It's one of the more "hidden" quirks of Windows. Every Windows program relies on a few specific DLL files in order to operate. Problem is, Microsoft likes to modify these files and neglects to mention it to anyone most of the time. They also neglect to mention what they changed. Sometimes these changes break other programs, so 3rd party vendors have started shipping their own versions of these DLL files. To the casual observer, they may seem like duplicates of one another, but each one has subtle little differences that mean the difference between a program running normally, and having strange problems.
It's better to lose a little disk space to these files when you consider the potential results of messing with them.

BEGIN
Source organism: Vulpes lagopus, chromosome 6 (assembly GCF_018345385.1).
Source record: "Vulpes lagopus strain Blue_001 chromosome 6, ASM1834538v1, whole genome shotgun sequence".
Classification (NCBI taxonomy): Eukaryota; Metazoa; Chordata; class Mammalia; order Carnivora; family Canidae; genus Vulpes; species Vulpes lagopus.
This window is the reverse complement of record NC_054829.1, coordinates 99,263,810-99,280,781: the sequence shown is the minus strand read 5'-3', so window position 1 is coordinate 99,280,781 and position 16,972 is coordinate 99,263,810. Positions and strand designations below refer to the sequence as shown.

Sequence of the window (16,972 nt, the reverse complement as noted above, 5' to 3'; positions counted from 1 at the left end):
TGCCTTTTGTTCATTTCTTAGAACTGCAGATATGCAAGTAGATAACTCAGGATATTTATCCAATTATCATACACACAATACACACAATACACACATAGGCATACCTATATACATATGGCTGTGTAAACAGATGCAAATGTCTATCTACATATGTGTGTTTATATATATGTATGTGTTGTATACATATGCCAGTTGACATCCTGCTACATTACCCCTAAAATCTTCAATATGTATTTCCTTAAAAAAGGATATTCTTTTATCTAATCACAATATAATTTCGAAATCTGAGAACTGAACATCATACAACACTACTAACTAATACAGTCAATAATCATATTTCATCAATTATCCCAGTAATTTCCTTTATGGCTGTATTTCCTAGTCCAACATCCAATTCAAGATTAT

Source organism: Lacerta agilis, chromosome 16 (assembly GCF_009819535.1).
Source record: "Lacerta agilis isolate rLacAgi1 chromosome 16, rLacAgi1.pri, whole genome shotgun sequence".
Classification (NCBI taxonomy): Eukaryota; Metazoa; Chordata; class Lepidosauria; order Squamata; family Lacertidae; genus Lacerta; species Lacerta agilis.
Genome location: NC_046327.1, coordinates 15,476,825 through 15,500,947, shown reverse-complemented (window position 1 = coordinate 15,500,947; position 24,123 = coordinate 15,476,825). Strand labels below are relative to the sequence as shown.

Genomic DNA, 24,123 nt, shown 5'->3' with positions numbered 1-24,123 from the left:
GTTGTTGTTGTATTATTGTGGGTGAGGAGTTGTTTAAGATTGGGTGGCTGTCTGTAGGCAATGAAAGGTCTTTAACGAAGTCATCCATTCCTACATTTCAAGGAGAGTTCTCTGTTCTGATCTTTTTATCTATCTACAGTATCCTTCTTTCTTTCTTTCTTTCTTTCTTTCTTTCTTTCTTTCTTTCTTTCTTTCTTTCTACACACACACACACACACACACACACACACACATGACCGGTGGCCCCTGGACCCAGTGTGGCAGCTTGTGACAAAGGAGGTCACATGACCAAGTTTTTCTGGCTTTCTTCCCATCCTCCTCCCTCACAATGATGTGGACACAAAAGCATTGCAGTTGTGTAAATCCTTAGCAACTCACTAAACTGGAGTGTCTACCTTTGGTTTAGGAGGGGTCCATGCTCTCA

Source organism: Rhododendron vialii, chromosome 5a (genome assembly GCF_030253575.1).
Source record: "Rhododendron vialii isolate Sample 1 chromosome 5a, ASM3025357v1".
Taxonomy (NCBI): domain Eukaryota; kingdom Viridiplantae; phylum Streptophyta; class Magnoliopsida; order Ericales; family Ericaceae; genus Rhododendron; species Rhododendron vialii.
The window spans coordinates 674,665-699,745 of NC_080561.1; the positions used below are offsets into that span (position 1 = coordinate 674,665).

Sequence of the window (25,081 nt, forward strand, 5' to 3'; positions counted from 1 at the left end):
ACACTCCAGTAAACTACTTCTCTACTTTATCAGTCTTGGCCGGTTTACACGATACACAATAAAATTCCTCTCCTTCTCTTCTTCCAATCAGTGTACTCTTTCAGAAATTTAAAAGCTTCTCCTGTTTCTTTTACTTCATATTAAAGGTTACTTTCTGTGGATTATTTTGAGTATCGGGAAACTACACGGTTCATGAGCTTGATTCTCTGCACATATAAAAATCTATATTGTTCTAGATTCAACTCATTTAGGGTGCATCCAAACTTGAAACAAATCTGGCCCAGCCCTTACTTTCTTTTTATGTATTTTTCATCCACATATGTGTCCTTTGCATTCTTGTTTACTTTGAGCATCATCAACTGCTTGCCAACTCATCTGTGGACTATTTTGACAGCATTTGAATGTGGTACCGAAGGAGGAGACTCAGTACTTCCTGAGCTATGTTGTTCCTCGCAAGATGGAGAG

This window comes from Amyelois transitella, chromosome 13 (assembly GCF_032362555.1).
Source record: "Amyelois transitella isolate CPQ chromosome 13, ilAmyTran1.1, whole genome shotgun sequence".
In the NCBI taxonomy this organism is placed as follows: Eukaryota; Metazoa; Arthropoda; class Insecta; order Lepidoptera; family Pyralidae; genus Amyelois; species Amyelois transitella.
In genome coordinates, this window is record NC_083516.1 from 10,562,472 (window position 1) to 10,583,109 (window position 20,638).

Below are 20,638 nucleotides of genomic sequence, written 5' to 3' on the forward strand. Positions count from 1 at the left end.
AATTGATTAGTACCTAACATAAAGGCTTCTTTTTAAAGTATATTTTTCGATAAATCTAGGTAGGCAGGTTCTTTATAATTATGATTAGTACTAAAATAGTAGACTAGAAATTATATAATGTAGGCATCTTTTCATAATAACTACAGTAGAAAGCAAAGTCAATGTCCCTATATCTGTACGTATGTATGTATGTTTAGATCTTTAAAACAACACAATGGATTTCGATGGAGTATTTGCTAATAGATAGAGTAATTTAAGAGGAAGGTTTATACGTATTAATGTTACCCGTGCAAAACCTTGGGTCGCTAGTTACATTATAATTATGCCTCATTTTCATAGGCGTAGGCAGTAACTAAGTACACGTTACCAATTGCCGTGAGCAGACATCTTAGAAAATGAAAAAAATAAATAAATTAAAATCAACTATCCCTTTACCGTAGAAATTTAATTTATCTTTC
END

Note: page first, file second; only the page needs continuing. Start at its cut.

If you're really hell bent on getting rid of them, you'll need to find a dependency checking program for these files. You will have to manually go through each one, look over the list of dependent programs on your own, and then delete those that are actually duplicates. It's a very time consuming and tedious process, which just isn't worth it in these days of cheap and abundant storage.
I want to purge my system from "true" duplicate files. However, when I tried to do so in the past, I ran duplicate file finders, and deleted files which were supposedly duplicates. I then had to locate and reload a number of them because I began to have inconsistencies in my system. My system presently shows a large number of duplicates, but how can I be assured they are before I delete them?